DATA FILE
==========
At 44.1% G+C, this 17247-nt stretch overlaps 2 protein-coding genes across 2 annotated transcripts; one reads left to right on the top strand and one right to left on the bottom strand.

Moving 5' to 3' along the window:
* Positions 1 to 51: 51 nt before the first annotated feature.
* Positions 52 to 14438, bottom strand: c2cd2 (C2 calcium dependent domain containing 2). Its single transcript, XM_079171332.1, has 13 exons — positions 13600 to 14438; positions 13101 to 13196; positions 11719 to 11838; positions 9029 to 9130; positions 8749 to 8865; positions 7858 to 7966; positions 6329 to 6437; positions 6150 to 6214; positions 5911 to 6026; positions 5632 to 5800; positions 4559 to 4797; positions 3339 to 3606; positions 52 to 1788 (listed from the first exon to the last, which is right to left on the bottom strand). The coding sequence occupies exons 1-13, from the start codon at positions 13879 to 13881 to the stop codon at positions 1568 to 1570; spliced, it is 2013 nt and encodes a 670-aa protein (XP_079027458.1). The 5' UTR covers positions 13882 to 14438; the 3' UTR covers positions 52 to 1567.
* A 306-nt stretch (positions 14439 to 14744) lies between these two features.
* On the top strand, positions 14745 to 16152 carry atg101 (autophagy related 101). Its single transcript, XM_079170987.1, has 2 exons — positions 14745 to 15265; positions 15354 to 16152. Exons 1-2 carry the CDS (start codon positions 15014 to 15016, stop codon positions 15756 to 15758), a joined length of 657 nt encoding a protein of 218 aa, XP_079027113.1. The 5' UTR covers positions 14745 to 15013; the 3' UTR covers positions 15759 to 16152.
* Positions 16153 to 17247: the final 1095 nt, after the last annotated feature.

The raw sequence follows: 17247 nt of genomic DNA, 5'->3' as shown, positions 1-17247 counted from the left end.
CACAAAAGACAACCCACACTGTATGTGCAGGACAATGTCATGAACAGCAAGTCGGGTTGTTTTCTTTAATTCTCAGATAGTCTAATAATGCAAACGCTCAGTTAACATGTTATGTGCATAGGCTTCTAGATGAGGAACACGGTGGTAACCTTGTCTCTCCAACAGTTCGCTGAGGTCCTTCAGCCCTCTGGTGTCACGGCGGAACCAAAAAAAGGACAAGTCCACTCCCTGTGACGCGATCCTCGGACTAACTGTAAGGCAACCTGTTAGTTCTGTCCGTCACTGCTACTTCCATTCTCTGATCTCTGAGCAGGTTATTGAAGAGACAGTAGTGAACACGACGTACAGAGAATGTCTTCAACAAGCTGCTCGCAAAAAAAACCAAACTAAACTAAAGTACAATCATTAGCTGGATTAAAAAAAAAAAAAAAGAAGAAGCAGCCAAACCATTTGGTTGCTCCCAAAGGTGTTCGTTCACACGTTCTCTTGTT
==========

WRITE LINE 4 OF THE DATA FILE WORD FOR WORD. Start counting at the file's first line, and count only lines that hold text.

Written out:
* Positions 52 to 14438, bottom strand: c2cd2 (C2 calcium dependent domain containing 2). Its single transcript, XM_079171332.1, has 13 exons — positions 13600 to 14438; positions 13101 to 13196; positions 11719 to 11838; positions 9029 to 9130; positions 8749 to 8865; positions 7858 to 7966; positions 6329 to 6437; positions 6150 to 6214; positions 5911 to 6026; positions 5632 to 5800; positions 4559 to 4797; positions 3339 to 3606; positions 52 to 1788 (listed from the first exon to the last, which is right to left on the bottom strand). The coding sequence occupies exons 1-13, from the start codon at positions 13879 to 13881 to the stop codon at positions 1568 to 1570; spliced, it is 2013 nt and encodes a 670-aa protein (XP_079027458.1). The 5' UTR covers positions 13882 to 14438; the 3' UTR covers positions 52 to 1567.